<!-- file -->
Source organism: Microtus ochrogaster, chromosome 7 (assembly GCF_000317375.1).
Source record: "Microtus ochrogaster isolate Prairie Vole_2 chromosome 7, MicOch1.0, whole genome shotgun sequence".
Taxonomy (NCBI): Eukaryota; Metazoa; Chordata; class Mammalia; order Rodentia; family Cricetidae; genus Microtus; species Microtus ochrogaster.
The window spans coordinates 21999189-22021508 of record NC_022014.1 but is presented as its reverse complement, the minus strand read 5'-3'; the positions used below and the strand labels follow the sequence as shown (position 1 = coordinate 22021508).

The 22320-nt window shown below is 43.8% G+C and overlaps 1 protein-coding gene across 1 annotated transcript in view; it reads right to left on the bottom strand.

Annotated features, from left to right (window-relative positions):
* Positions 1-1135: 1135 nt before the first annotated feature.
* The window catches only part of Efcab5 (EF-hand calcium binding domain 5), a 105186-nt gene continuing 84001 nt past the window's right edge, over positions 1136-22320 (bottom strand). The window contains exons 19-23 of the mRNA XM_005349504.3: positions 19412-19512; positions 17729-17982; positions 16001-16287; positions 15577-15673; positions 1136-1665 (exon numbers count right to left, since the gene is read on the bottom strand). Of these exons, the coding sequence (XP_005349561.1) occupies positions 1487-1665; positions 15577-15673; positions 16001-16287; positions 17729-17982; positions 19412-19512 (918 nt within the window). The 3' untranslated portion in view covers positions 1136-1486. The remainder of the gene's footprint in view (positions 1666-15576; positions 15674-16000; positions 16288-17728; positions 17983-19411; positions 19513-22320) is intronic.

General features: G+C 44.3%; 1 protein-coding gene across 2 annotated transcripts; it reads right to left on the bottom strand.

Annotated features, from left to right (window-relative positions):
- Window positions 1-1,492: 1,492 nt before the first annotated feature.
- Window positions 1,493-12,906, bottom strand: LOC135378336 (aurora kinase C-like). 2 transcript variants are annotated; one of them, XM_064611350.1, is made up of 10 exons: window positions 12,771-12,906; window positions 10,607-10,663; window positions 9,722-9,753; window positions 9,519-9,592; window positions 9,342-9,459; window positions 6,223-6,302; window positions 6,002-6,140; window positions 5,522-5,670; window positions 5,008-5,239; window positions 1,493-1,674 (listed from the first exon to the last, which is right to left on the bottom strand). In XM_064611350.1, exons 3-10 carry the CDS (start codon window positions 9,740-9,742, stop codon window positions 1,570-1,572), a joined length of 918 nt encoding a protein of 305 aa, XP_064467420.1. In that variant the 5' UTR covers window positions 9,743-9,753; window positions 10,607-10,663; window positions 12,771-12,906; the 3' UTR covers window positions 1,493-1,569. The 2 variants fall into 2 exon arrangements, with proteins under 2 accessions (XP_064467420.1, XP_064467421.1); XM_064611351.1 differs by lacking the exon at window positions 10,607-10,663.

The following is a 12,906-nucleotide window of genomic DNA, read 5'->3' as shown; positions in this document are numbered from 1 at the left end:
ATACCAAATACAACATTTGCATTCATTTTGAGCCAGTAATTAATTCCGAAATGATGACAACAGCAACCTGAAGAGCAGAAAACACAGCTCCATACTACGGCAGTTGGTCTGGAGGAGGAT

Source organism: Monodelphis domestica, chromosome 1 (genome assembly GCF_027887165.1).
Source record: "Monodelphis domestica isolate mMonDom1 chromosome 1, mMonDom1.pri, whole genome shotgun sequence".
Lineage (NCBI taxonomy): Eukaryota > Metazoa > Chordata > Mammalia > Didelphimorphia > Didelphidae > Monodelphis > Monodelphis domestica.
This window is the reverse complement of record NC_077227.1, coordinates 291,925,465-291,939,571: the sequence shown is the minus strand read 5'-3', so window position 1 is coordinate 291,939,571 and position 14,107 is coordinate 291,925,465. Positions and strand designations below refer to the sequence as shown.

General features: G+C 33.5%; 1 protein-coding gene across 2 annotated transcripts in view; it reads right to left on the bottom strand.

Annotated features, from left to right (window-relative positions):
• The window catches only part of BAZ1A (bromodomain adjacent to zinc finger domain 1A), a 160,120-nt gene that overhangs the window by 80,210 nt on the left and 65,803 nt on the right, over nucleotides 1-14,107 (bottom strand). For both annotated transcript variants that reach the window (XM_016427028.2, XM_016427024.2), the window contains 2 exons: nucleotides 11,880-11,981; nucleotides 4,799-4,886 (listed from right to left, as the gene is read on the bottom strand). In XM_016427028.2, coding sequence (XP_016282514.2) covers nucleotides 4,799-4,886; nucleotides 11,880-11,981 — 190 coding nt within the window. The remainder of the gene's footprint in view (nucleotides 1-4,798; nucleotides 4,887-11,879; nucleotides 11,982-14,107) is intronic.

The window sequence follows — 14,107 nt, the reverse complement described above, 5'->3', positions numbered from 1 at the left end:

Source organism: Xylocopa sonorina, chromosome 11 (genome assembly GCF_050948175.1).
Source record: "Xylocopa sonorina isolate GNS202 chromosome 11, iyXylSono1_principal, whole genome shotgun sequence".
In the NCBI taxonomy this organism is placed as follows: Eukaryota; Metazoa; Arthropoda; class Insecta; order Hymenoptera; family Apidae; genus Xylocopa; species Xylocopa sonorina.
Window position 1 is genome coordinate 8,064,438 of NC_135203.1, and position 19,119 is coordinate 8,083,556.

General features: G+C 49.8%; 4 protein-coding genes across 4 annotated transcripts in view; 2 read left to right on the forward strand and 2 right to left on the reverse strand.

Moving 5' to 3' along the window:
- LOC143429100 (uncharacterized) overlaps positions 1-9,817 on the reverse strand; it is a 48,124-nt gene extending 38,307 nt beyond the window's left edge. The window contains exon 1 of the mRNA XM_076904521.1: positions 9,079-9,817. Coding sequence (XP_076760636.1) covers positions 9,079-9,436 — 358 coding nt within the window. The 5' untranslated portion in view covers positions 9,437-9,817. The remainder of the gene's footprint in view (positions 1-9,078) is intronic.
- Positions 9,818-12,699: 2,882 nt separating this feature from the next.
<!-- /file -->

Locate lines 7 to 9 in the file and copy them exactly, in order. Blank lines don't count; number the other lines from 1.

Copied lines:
* Positions 1-1135: 1135 nt before the first annotated feature.
* The window catches only part of Efcab5 (EF-hand calcium binding domain 5), a 105186-nt gene continuing 84001 nt past the window's right edge, over positions 1136-22320 (bottom strand). The window contains exons 19-23 of the mRNA XM_005349504.3: positions 19412-19512; positions 17729-17982; positions 16001-16287; positions 15577-15673; positions 1136-1665 (exon numbers count right to left, since the gene is read on the bottom strand). Of these exons, the coding sequence (XP_005349561.1) occupies positions 1487-1665; positions 15577-15673; positions 16001-16287; positions 17729-17982; positions 19412-19512 (918 nt within the window). The 3' untranslated portion in view covers positions 1136-1486. The remainder of the gene's footprint in view (positions 1666-15576; positions 15674-16000; positions 16288-17728; positions 17983-19411; positions 19513-22320) is intronic.

General features: G+C 44.3%; 1 protein-coding gene across 2 annotated transcripts; it reads right to left on the bottom strand.